by clicking the arrows at the side of the page, or by using the toolbar.
by clicking anywhere on the page.
by dragging the page around when zoomed in.
by clicking anywhere on the page when zoomed in.
web sites or send emails by clicking on hyperlinks.
button in toolbar for more information.
Email this page to a friend
Search this issue
Index - jump to page or section
Archive - view past issues
Please subscribe by clicking on the link to receive
Campaign Brief (AUS/NZ) Online.
Campaign Brief Magazine : July August 2007
SOUND +MU SI C SOUND The traditional barriers between music and the commercial world are breaking down with artists more keen to form mutually beneficial relationships. Advertiser funded three minute tracks are released on YouTube and in clubs before a cut down version is used in the ads months later. Just some recent changes in the commercial sound and music business that has re-energised a sector than in the past has often been a last minute thought for creatives. Campaign Brief caught up with some of the major players in Australia and NZ who are mostly bullish about their future role in the multi-media future. THE TRACK STILL FOND BY NEW Zealand band Cut off Your Hands was the most played track on JJJ for the week ending 1/6/07. The single was rel eased by Lev ity Music, a record label just launched by Levi’s Jeans that aims to help develop the careers o f emerging arti sts. The lead singer of Cut off Your Hands appears in ads for Levi’s dressed in a pair of 501s, therefore becoming a face of the brand. While Levi’s has long been recog- nised as an innovator in th e mus ic space, its decision to start a re cord company is a telling ex ample o f how the traditional barriers between music and the c ommercial wo rld are breaking down with artists more keen to form mutual ly be neficial relationships. This is partly driven by the digital age which means t he tr adi tiona l record company’ s ho ld o ver wh o gets played , and wh o doesn ’t, is wavering a s bands a re di scovered through social n etworking s ites , viral clips and, yes, o ccasionally, commercials. Some musici ans ar e movin g beyond selling the lic ensing r ights to their songs o r w ri ting t racks specifically for commercials to get- ting involved i n promotions. Fo r example, Robbie Wil liams, who starred in a global camp aign f or Peps i, al so wrot e a n ew song ‘United’ for fans who c ollected the pull rings f rom Pepsi cans, and Mad onna , along wi th Ig gy Pop appeared in the 2 005 Mo toro la Rokr spot which used ‘Hung Up’ as its track. American musician Moby i s usu- all y c redited with open ing t he fl oodg at es when he br azen ly embraced t he commercials world, even releasing a rate card for e very sin gle track fro m his CD , P lay, which went on to sell some 10 mil - lion copies globally. His music has appeared in ads for a diverse group of clients including Ni ssan, iMac, Nokia and adidas. Rafael May of Rafael May Mu sic, who c reat es mu sic and sou nd design for advertising, film and TV, agr ees that t he b arr iers between musi cians and the c ommercia ls’ 56 CAM PA I GN B RIE F Rafael May JU L Y /AU GUST 2007 Stacey Wah (Soundtrax New Zealand) THE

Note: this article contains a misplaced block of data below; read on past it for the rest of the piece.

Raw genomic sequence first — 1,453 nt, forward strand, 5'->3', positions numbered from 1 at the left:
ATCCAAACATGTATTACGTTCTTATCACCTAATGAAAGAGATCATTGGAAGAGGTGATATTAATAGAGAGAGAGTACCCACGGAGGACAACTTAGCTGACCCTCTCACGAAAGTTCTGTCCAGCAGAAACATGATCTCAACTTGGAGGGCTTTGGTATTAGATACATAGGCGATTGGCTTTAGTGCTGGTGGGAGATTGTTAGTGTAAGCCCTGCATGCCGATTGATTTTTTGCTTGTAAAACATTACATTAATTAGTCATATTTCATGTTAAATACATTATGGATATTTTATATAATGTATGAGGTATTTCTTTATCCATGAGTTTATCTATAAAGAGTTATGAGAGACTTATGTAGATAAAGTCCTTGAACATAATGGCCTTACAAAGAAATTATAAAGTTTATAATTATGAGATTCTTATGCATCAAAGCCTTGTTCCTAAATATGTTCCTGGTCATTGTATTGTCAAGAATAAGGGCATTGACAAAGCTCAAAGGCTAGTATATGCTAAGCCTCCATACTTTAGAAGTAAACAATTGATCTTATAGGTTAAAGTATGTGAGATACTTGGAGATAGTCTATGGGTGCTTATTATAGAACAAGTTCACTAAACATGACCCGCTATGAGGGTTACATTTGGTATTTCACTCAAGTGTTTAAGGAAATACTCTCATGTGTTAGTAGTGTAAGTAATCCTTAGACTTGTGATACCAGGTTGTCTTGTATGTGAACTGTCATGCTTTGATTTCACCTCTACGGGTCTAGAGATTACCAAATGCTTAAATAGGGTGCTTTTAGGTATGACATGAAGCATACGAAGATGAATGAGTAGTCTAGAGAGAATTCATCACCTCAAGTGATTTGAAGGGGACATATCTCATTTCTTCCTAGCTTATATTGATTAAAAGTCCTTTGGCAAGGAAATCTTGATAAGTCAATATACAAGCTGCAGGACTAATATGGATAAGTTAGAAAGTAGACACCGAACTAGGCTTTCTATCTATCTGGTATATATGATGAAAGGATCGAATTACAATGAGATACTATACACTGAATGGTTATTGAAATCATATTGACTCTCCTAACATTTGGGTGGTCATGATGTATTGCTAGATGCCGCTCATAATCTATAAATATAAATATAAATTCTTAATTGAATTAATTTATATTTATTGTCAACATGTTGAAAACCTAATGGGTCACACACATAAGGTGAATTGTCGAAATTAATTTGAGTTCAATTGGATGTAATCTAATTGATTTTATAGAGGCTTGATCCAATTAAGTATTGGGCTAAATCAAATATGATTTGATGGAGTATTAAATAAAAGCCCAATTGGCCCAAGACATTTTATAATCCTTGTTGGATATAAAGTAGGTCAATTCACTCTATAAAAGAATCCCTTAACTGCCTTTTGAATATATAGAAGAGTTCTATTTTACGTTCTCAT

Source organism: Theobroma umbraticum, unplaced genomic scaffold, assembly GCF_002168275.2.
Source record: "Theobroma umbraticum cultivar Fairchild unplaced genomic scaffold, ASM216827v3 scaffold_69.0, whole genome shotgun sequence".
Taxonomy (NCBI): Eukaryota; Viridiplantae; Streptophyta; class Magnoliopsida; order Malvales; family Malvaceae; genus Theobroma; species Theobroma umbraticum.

September October 2007
May June 2007